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Paul Lawrence Dunbar Essay Research Paper Paul

Paul Lawrence Dunbar Essay, Research Paper Paul Lawrence Dunbar, was the first important African American Poet in American Literature and the first poet to write of both a black and white audience in a time when efforts were being made to re-establish slavery. He was also ?the first African-American poet to garner national critical acclaim?(43).

Paul Lawrence Dunbar Essay, Research Paper

Paul Lawrence Dunbar, was the first important African American Poet in American Literature and the first poet to write of both a black and white audience in a time when efforts were being made to re-establish slavery. He was also ?the first African-American poet to garner national critical acclaim?(43). During his short lifetime Dunbar became known as the ?poet laureate of African Americans? (Columbus 45).

Paul Lawrence Dunbar was born in Dayton, Ohio in 1872, to two freed slaves. Both of Dunbar’s parents, who had been born slaves, had a love for literature. His father Joshua, had escaped slavery, moved to Canada, and returned to fight in the Civil War. It was after the war that he met and married Dunbar?s mother, Matilda. Matilda and Joshua had two children before he passed away in 1874, (some sources say they may have been divorced). Dunbar had written his first poem when he was seven years old. It was through his mother Matilda, that Dunbar earned a love for literature, for she would teach her children the art of songs and storytelling (Draper 622).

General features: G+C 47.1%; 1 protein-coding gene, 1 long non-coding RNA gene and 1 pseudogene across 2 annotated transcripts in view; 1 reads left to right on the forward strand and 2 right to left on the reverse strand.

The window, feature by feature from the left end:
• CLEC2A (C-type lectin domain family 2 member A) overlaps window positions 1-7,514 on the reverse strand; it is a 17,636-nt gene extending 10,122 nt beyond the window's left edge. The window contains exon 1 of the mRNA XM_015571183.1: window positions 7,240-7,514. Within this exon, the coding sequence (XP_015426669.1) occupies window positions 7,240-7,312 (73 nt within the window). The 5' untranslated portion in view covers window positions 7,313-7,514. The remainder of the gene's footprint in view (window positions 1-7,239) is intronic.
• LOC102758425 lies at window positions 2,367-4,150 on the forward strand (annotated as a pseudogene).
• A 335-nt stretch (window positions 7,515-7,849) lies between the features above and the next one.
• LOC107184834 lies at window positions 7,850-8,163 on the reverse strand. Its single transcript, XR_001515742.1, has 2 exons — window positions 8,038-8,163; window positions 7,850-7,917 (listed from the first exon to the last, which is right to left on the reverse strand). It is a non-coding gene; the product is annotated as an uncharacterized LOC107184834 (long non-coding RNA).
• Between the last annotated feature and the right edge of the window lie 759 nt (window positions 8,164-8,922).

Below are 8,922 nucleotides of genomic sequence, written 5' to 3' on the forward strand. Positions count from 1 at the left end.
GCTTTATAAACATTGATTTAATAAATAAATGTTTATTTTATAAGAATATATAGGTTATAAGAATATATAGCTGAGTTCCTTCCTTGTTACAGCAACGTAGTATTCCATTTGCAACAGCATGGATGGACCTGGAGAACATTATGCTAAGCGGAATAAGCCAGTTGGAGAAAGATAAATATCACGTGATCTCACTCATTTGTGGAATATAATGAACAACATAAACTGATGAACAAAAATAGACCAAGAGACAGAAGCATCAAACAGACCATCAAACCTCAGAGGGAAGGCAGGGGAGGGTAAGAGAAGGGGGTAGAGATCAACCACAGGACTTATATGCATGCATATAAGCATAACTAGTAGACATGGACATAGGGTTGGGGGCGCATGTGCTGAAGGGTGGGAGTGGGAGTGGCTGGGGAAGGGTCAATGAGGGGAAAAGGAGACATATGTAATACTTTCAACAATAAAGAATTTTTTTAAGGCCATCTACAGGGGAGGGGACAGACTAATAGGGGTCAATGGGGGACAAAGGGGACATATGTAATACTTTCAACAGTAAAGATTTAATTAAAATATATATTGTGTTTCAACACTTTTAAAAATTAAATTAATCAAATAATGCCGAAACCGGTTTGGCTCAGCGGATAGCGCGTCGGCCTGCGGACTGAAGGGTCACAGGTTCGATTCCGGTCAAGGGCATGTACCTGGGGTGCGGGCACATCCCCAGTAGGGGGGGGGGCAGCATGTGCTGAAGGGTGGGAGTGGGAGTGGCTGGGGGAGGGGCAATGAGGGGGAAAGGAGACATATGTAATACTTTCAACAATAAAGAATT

He was an excellent, well-behaved and diligent student, and graduated from high school with honors in 1891. Even though he was the only African American in the school, he was elected class president and delivered the class’s graduation poem (Harris 107).

Dunbar?s initial open reading was on his birthday in 1892. A past teacher of his had given him the opportunity to give the convivial address to the Western Association of Writers when they gathered in Dayton, Ohio. It was then that Dunbar met and became friends with James Newton Matthews who wrote to a paper in Illinois admiring Dunbar?s work. The letter was later reprinted in several papers across the country giving Dunbar local attention (Columbus 32).

Since the death of his father seven years before, he had to work to support himself and his mother. After his graduation he could only find employment as an elevator operator. In between calls he would write poems and articles for various Midwestern newspapers while studying some of his favorite poets, including Shakespeare, Tennyson, Keats, Poe, and Longfellow (Harris 107, 108).